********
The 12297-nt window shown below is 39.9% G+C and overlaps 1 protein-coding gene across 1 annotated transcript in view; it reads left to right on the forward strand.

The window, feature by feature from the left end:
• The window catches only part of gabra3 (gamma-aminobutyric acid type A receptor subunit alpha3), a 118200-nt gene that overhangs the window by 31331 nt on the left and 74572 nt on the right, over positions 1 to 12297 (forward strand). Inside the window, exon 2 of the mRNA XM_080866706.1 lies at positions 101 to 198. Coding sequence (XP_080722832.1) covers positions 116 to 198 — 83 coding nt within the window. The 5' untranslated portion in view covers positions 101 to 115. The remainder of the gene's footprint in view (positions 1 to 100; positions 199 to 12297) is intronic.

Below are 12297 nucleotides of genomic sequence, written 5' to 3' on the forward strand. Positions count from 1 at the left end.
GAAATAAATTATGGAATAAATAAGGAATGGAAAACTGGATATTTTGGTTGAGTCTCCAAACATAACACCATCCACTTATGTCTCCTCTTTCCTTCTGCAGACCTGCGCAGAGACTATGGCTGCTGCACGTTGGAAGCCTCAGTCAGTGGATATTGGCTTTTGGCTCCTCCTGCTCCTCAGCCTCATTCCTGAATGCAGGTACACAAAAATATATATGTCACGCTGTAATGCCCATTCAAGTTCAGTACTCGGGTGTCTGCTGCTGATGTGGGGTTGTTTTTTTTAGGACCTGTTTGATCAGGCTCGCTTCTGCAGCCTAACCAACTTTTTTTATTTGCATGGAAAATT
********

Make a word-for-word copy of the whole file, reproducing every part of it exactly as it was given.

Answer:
The 12297-nt window shown below is 39.9% G+C and overlaps 1 protein-coding gene across 1 annotated transcript in view; it reads left to right on the forward strand.

The window, feature by feature from the left end:
• The window catches only part of gabra3 (gamma-aminobutyric acid type A receptor subunit alpha3), a 118200-nt gene that overhangs the window by 31331 nt on the left and 74572 nt on the right, over positions 1 to 12297 (forward strand). Inside the window, exon 2 of the mRNA XM_080866706.1 lies at positions 101 to 198. Coding sequence (XP_080722832.1) covers positions 116 to 198 — 83 coding nt within the window. The 5' untranslated portion in view covers positions 101 to 115. The remainder of the gene's footprint in view (positions 1 to 100; positions 199 to 12297) is intronic.

Below are 12297 nucleotides of genomic sequence, written 5' to 3' on the forward strand. Positions count from 1 at the left end.
GAAATAAATTATGGAATAAATAAGGAATGGAAAACTGGATATTTTGGTTGAGTCTCCAAACATAACACCATCCACTTATGTCTCCTCTTTCCTTCTGCAGACCTGCGCAGAGACTATGGCTGCTGCACGTTGGAAGCCTCAGTCAGTGGATATTGGCTTTTGGCTCCTCCTGCTCCTCAGCCTCATTCCTGAATGCAGGTACACAAAAATATATATGTCACGCTGTAATGCCCATTCAAGTTCAGTACTCGGGTGTCTGCTGCTGATGTGGGGTTGTTTTTTTTAGGACCTGTTTGATCAGGCTCGCTTCTGCAGCCTAACCAACTTTTTTTATTTGCATGGAAAATT